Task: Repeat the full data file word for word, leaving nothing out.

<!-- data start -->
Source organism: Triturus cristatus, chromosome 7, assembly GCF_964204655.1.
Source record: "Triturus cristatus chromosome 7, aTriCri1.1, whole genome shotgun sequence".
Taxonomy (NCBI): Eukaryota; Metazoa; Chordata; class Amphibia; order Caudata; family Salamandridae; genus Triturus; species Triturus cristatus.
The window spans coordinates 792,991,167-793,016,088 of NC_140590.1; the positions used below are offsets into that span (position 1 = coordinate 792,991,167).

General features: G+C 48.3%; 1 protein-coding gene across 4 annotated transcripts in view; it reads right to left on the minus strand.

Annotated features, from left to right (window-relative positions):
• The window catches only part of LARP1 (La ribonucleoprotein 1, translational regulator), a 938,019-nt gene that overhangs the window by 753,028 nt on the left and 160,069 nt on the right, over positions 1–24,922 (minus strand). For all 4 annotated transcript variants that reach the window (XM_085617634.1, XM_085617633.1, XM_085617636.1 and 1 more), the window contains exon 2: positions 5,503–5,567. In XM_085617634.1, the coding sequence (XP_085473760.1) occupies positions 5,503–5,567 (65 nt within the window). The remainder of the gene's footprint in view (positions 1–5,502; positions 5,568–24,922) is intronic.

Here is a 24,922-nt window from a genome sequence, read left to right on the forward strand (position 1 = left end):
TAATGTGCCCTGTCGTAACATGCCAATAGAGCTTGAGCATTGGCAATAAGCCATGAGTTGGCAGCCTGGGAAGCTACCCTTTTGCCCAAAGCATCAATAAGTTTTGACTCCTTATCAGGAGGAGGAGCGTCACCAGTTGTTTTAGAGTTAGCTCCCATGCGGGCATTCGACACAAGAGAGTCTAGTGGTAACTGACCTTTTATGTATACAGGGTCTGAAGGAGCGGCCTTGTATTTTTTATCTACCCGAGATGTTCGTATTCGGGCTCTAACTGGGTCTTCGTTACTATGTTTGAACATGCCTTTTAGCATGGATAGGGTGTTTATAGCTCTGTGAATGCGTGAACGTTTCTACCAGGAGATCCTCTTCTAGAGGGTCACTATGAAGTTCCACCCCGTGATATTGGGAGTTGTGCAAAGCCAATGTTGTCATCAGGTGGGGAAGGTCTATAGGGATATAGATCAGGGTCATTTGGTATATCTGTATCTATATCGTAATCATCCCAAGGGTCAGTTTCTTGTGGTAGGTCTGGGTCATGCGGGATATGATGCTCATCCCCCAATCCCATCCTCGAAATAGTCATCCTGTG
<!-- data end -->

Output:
Source organism: Triturus cristatus, chromosome 7, assembly GCF_964204655.1.
Source record: "Triturus cristatus chromosome 7, aTriCri1.1, whole genome shotgun sequence".
Taxonomy (NCBI): Eukaryota; Metazoa; Chordata; class Amphibia; order Caudata; family Salamandridae; genus Triturus; species Triturus cristatus.
The window spans coordinates 792,991,167-793,016,088 of NC_140590.1; the positions used below are offsets into that span (position 1 = coordinate 792,991,167).

General features: G+C 48.3%; 1 protein-coding gene across 4 annotated transcripts in view; it reads right to left on the minus strand.

Annotated features, from left to right (window-relative positions):
• The window catches only part of LARP1 (La ribonucleoprotein 1, translational regulator), a 938,019-nt gene that overhangs the window by 753,028 nt on the left and 160,069 nt on the right, over positions 1–24,922 (minus strand). For all 4 annotated transcript variants that reach the window (XM_085617634.1, XM_085617633.1, XM_085617636.1 and 1 more), the window contains exon 2: positions 5,503–5,567. In XM_085617634.1, the coding sequence (XP_085473760.1) occupies positions 5,503–5,567 (65 nt within the window). The remainder of the gene's footprint in view (positions 1–5,502; positions 5,568–24,922) is intronic.

Here is a 24,922-nt window from a genome sequence, read left to right on the forward strand (position 1 = left end):
TAATGTGCCCTGTCGTAACATGCCAATAGAGCTTGAGCATTGGCAATAAGCCATGAGTTGGCAGCCTGGGAAGCTACCCTTTTGCCCAAAGCATCAATAAGTTTTGACTCCTTATCAGGAGGAGGAGCGTCACCAGTTGTTTTAGAGTTAGCTCCCATGCGGGCATTCGACACAAGAGAGTCTAGTGGTAACTGACCTTTTATGTATACAGGGTCTGAAGGAGCGGCCTTGTATTTTTTATCTACCCGAGATGTTCGTATTCGGGCTCTAACTGGGTCTTCGTTACTATGTTTGAACATGCCTTTTAGCATGGATAGGGTGTTTATAGCTCTGTGAATGCGTGAACGTTTCTACCAGGAGATCCTCTTCTAGAGGGTCACTATGAAGTTCCACCCCGTGATATTGGGAGTTGTGCAAAGCCAATGTTGTCATCAGGTGGGGAAGGTCTATAGGGATATAGATCAGGGTCATTTGGTATATCTGTATCTATATCGTAATCATCCCAAGGGTCAGTTTCTTGTGGTAGGTCTGGGTCATGCGGGATATGATGCTCATCCCCCAATCCCATCCTCGAAATAGTCATCCTGTG